Children get this great opportunity to explore what they want to do by playing and discovering their natural talents without the added responsibility of paying bills! Remember those days?!

Your situation sounds as if your daughter expressed interest in acting and you chose to support her interest. But, interests can change. And change needs to feel welcomed by the parent.

Otherwise, a child can end up doing what they felt their mother or father wanted them to do and they become very successfully unhappy! Their outer riches steal their inner wealth of happiness; the true reason they are here.

Let me share what I saw in the audition room, that I didn’t love to see.

I was working the front desk and it was getting crowded with parents and their children when this little boy came over to me and asked if he could sit on my lap. I said sure and then asked him where his mother was? He told me that she was waiting downstairs because she was mad at him and he didn’t want his mother to be mad anymore so he had to be good and audition.

He started to cry. My heart broke; this boy didn’t want to act.

Another time I was walking in the audition room with a little girl that was to play my daughter. Well, she was a kicking and a screaming and hanging onto her father. I loved what the casting director told the father, “There will be another time, don’t worry about it, kids are kids.” Well, this father got very anxious, “This is the first time I have taken her to an audition, my wife usually takes her and she’ll be so upset at me if she doesn’t do this audition.” The casting director told him in a very nice way, “not today.”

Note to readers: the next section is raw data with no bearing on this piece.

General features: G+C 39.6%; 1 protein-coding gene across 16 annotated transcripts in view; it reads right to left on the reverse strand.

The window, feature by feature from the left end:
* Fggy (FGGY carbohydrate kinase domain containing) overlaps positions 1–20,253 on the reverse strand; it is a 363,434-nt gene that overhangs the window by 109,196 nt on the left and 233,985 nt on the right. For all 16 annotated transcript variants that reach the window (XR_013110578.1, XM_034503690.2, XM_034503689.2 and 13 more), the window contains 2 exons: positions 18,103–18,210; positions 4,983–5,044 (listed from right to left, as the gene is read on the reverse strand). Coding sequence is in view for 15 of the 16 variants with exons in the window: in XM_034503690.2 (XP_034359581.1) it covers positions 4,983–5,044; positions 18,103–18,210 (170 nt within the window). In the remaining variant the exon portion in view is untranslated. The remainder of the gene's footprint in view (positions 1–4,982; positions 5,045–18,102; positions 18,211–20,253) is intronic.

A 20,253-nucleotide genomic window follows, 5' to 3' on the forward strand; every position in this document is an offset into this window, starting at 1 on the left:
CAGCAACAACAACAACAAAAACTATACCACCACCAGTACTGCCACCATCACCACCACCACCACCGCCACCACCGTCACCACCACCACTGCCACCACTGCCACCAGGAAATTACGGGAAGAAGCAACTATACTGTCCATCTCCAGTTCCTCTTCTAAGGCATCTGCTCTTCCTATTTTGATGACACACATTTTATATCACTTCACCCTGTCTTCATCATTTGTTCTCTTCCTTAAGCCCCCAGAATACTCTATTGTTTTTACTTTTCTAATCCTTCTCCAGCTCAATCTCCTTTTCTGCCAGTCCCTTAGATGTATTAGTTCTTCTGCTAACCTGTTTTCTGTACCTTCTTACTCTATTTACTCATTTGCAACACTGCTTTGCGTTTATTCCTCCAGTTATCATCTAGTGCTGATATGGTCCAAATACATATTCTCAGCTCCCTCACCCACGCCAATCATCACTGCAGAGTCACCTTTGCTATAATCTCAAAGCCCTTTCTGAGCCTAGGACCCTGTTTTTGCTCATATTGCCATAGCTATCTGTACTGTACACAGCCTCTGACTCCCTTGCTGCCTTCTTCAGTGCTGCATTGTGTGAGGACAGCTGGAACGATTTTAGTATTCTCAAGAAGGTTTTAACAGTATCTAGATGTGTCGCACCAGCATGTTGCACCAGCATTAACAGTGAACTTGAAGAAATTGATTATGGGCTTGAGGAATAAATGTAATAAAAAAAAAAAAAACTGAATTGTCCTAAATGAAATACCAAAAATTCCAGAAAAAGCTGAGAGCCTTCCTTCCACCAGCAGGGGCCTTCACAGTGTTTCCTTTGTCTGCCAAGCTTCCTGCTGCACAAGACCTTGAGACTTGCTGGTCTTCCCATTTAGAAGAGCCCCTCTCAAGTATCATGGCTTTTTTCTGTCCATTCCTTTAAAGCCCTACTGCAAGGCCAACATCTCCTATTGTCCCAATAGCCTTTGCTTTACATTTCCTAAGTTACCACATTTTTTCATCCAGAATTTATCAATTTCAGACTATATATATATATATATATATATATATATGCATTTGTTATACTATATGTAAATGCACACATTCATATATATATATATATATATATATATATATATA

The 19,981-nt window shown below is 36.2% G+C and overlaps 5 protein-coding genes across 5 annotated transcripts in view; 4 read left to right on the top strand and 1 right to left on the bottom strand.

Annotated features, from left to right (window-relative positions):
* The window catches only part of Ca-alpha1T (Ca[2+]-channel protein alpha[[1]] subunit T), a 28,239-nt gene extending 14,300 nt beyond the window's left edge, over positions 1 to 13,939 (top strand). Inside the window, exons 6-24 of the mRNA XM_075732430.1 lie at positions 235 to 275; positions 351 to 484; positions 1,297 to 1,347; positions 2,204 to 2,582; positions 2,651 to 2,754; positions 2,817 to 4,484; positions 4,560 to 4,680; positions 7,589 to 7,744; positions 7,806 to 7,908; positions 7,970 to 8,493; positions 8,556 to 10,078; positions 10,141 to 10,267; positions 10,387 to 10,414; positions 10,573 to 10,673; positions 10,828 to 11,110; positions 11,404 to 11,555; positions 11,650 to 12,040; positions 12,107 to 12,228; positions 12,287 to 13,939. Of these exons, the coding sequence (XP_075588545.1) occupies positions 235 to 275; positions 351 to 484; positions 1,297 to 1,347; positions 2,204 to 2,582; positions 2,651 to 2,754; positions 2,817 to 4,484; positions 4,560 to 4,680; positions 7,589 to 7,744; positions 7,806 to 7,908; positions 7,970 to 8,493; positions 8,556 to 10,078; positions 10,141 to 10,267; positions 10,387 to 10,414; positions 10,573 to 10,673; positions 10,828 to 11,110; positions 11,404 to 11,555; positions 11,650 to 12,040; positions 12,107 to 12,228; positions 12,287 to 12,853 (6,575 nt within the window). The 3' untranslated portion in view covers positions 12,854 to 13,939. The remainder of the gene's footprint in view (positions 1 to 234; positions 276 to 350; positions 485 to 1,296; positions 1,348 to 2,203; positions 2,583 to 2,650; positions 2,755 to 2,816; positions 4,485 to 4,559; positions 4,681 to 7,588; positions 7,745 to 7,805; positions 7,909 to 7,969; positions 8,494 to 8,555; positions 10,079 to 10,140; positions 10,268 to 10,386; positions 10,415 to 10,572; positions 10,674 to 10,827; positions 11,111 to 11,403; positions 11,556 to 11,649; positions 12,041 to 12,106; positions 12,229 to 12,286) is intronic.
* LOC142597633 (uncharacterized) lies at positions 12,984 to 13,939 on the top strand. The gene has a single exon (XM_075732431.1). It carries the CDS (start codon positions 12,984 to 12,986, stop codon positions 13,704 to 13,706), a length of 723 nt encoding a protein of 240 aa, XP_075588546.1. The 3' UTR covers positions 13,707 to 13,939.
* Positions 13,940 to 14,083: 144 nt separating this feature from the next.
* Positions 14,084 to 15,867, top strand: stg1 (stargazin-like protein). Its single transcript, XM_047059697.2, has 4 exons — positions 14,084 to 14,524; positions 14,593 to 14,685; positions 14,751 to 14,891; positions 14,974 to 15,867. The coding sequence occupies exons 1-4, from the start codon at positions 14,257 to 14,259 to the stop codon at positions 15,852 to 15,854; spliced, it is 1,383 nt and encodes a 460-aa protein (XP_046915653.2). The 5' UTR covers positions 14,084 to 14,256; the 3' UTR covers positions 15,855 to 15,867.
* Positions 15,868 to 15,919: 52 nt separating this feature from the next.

Once again, I felt for this little girl and her helpless father! I was sure when he got home it was not going to be a welcoming homecoming!

Now, I am not implying, at all, that this is what you are doing. As you mentioned, you try not to be pushy. But, does your daughter know this?

This is key. Children need to know that if they say “no” to acting, mommy or daddy are not going to get mad. This could be a reason why she is not consistent. Her heart really is not into it. You had also mentioned that you were not sure if your daughter likes the idea of being an actor more than being an actor. And I get that! The idea sounds so glamorous, the reality is not! It’s a lot of work, time and commitment. Acting can take you out of school and away from friends.